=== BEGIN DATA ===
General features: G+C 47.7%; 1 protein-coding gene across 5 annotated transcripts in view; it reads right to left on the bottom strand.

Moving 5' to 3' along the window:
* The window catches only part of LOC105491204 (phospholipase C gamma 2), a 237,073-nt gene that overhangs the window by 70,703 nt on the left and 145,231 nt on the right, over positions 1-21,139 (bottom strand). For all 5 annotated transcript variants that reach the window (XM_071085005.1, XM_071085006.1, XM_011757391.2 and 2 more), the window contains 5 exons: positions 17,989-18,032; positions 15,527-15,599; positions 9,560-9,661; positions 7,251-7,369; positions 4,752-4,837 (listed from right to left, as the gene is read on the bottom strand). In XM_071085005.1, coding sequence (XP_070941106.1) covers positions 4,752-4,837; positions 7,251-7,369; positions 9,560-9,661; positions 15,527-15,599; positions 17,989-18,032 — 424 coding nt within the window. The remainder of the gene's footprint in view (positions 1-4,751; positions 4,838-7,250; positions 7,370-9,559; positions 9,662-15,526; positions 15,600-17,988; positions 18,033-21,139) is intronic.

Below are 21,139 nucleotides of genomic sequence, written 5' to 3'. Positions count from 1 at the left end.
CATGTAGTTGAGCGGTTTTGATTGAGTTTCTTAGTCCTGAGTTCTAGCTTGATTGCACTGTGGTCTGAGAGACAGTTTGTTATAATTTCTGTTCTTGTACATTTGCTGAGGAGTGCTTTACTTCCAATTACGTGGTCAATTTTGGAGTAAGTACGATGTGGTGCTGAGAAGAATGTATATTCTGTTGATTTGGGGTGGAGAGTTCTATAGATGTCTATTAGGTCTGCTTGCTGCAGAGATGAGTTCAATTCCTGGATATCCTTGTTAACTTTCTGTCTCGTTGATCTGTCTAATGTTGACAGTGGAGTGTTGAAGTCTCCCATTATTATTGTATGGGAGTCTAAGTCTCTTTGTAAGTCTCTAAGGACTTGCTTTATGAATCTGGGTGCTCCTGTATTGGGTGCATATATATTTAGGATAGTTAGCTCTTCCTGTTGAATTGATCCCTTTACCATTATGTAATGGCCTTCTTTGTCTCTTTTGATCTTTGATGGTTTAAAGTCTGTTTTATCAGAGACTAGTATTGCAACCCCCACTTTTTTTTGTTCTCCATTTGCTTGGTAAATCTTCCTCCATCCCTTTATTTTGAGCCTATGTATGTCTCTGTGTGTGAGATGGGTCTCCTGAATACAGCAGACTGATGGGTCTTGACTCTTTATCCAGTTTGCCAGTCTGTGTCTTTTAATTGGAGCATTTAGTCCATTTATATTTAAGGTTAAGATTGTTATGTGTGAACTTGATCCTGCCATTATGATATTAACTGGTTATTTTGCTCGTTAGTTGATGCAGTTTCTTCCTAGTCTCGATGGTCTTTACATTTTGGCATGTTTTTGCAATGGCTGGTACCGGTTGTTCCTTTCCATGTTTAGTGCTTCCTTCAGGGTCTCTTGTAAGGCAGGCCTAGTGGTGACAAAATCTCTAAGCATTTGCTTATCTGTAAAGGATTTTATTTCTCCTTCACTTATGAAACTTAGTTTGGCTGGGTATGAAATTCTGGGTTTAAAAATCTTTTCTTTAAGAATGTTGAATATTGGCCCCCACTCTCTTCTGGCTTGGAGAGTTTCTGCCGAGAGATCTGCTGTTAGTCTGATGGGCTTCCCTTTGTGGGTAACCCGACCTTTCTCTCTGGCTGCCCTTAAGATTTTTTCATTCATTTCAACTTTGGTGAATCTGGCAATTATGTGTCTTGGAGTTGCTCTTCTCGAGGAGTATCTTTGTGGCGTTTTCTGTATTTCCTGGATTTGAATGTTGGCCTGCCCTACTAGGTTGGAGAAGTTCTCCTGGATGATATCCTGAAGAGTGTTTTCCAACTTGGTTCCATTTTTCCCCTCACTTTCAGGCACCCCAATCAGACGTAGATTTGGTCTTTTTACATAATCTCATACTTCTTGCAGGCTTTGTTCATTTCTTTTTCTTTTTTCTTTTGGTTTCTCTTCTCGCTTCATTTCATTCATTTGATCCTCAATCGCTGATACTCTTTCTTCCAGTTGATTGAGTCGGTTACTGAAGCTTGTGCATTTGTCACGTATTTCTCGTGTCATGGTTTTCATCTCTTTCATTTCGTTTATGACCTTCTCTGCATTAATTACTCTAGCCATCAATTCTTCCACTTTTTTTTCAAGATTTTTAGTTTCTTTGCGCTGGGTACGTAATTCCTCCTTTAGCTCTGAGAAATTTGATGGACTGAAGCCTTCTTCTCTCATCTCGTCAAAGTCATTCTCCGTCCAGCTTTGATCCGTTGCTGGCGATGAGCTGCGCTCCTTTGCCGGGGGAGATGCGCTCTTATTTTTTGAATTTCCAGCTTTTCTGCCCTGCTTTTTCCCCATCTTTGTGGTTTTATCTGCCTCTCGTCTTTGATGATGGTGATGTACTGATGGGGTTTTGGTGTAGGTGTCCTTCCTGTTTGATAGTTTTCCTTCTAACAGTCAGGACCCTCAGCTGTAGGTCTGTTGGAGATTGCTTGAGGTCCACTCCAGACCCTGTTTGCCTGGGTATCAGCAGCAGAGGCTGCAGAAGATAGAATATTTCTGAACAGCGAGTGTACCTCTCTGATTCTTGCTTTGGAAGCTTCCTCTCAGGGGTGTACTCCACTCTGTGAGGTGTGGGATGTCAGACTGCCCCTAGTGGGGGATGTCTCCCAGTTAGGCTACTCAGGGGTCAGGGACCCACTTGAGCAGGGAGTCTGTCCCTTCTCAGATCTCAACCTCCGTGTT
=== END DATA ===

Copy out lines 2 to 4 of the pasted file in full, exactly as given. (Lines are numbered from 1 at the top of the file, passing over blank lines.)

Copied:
Moving 5' to 3' along the window:
* The window catches only part of LOC105491204 (phospholipase C gamma 2), a 237,073-nt gene that overhangs the window by 70,703 nt on the left and 145,231 nt on the right, over positions 1-21,139 (bottom strand). For all 5 annotated transcript variants that reach the window (XM_071085005.1, XM_071085006.1, XM_011757391.2 and 2 more), the window contains 5 exons: positions 17,989-18,032; positions 15,527-15,599; positions 9,560-9,661; positions 7,251-7,369; positions 4,752-4,837 (listed from right to left, as the gene is read on the bottom strand). In XM_071085005.1, coding sequence (XP_070941106.1) covers positions 4,752-4,837; positions 7,251-7,369; positions 9,560-9,661; positions 15,527-15,599; positions 17,989-18,032 — 424 coding nt within the window. The remainder of the gene's footprint in view (positions 1-4,751; positions 4,838-7,250; positions 7,370-9,559; positions 9,662-15,526; positions 15,600-17,988; positions 18,033-21,139) is intronic.

Below are 21,139 nucleotides of genomic sequence, written 5' to 3'. Positions count from 1 at the left end.